Consumers are accustomed to employing brand names and simple material titles in their day-to-day descriptions of rubber, which is fortunate because no shopper wants to reel off a long chemical term. When pointing out rubber product materials, engineers are sometimes guilty of the same crime, though we know well enough to switch to the proper terminology when we work with the product. We still place natural rubber high on the purchase list, thinking perhaps of days when rubber trees were tapped for organic latex, a natural polymer that made weatherproof clothing possible. Modern synthetic rubber skips the woods, forming instead as factory-fabricated synthetics. Here’s a look at the most common forms of this pliable polymer and the families or types used to fabricate these forms.
Impact absorption responsibilities and sealing supremacy come in straight at the top of the rubber product materials chart, with Ethylene Propylene Diene Terpolymer (EPDM) and natural rubber heading the forms section of our study. Natural rubber, in particular, is the most established elastomer out there due to its availability. But this lead has reduced over the years as synthetic manufacturing techniques have improved. Natural products just don’t always have the molecular integrity to withstand contemporary industrial influences, which is why synthetic engineering is such an important science. Solvents, UV light, oils, all of these corrosive influences can defeat natural rubber over time, so we turn to elastomers, materials that include EPDM and silicone. EPDM, for example, is a master of weatherproofing, while silicone crosses applications, making inroads into electrical insulation and fluid sealing gaskets.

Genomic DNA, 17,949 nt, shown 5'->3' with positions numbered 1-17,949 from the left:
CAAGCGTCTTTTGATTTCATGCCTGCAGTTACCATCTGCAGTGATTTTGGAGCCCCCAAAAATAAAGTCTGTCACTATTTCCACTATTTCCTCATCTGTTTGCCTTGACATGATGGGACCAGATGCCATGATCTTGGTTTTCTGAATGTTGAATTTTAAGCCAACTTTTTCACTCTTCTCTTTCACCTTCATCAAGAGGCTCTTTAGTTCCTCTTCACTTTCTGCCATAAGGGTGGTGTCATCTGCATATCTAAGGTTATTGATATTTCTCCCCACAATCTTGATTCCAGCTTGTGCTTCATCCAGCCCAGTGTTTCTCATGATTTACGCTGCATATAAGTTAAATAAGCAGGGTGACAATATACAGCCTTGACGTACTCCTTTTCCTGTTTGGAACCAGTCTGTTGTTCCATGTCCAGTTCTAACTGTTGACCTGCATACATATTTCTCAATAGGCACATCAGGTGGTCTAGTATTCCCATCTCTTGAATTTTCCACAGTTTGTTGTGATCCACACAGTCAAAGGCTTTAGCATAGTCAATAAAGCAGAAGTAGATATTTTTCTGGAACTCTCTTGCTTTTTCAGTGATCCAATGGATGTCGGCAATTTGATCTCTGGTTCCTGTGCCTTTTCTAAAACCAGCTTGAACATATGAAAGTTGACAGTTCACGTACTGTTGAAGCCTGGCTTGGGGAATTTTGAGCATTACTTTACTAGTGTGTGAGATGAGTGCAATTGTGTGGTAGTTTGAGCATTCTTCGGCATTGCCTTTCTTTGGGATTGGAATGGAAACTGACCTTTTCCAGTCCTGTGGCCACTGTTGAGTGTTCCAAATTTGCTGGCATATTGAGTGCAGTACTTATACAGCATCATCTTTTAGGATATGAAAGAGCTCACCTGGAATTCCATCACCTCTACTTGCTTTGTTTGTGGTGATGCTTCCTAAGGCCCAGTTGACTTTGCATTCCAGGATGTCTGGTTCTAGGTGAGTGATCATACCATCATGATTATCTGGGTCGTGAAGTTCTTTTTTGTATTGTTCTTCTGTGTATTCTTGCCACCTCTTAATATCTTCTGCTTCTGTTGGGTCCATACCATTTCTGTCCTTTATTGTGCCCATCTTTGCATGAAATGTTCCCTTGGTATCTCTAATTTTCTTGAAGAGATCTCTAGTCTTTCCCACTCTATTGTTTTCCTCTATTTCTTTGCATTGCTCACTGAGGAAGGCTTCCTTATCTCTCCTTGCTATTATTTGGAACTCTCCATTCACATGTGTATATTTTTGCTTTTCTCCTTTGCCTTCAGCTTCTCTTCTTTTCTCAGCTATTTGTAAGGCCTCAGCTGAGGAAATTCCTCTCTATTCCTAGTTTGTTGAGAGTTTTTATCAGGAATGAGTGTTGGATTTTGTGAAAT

It’s almost possible to see certain types of rubber attain celebrity status as the wheel of time turns and industrial applications improve. For example, fluorelastomers are stealing the spotlight thanks to the petrochemical industry. Latex and silicone still rule inside medical facilities. EPDM is the material of choice for roofing and air conditioning due to its temperature and general weather resisting properties, but we turn to nitrile and fluorelastomers when sealing fuel hoses and oil lines. In an age where vehicles rely on fuel sources, these two synthetic elastomers rule. Of course, don’t discount the plumbing gasket, the cold and hot water conveying component seals that runs throughout every structure. These extruded plastic channels pair with stamped and moulded sealing discs, washers and gaskets, to place silicone out front, adding domestic duties to noteworthy industrial applications.
Civil engineering applications represent the other end of this wide spectrum. Out here, natural rubber still occupies the winner’s chair due to the evergreen material’s aptitude for handling mechanical shock, but times are a’changing. In conclusion, a wealth of rubber product materials act as an industrial foundation, adding elasticity to a world that would otherwise collapse under a rigid framework.